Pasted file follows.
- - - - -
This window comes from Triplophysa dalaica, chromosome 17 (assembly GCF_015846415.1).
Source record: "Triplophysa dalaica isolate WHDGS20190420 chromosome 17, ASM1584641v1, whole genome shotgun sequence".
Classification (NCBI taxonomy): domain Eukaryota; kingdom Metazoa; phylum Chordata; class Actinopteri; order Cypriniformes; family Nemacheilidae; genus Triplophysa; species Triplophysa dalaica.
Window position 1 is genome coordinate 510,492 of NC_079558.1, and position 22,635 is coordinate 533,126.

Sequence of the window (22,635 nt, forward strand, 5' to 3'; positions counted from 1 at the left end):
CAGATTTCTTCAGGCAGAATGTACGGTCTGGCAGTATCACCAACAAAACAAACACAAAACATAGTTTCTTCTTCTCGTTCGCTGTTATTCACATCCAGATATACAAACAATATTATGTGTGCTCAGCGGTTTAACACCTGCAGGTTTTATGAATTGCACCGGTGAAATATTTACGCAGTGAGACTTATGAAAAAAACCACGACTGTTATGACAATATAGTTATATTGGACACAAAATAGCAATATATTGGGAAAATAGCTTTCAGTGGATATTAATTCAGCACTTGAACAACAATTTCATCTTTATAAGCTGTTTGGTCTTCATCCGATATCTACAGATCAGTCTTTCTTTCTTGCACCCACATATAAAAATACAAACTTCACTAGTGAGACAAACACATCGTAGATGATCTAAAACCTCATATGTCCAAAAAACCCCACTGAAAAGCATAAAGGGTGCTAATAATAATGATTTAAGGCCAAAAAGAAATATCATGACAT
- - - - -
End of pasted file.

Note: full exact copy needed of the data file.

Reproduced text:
This window comes from Triplophysa dalaica, chromosome 17 (assembly GCF_015846415.1).
Source record: "Triplophysa dalaica isolate WHDGS20190420 chromosome 17, ASM1584641v1, whole genome shotgun sequence".
Classification (NCBI taxonomy): domain Eukaryota; kingdom Metazoa; phylum Chordata; class Actinopteri; order Cypriniformes; family Nemacheilidae; genus Triplophysa; species Triplophysa dalaica.
Window position 1 is genome coordinate 510,492 of NC_079558.1, and position 22,635 is coordinate 533,126.

Sequence of the window (22,635 nt, forward strand, 5' to 3'; positions counted from 1 at the left end):
CAGATTTCTTCAGGCAGAATGTACGGTCTGGCAGTATCACCAACAAAACAAACACAAAACATAGTTTCTTCTTCTCGTTCGCTGTTATTCACATCCAGATATACAAACAATATTATGTGTGCTCAGCGGTTTAACACCTGCAGGTTTTATGAATTGCACCGGTGAAATATTTACGCAGTGAGACTTATGAAAAAAACCACGACTGTTATGACAATATAGTTATATTGGACACAAAATAGCAATATATTGGGAAAATAGCTTTCAGTGGATATTAATTCAGCACTTGAACAACAATTTCATCTTTATAAGCTGTTTGGTCTTCATCCGATATCTACAGATCAGTCTTTCTTTCTTGCACCCACATATAAAAATACAAACTTCACTAGTGAGACAAACACATCGTAGATGATCTAAAACCTCATATGTCCAAAAAACCCCACTGAAAAGCATAAAGGGTGCTAATAATAATGATTTAAGGCCAAAAAGAAATATCATGACAT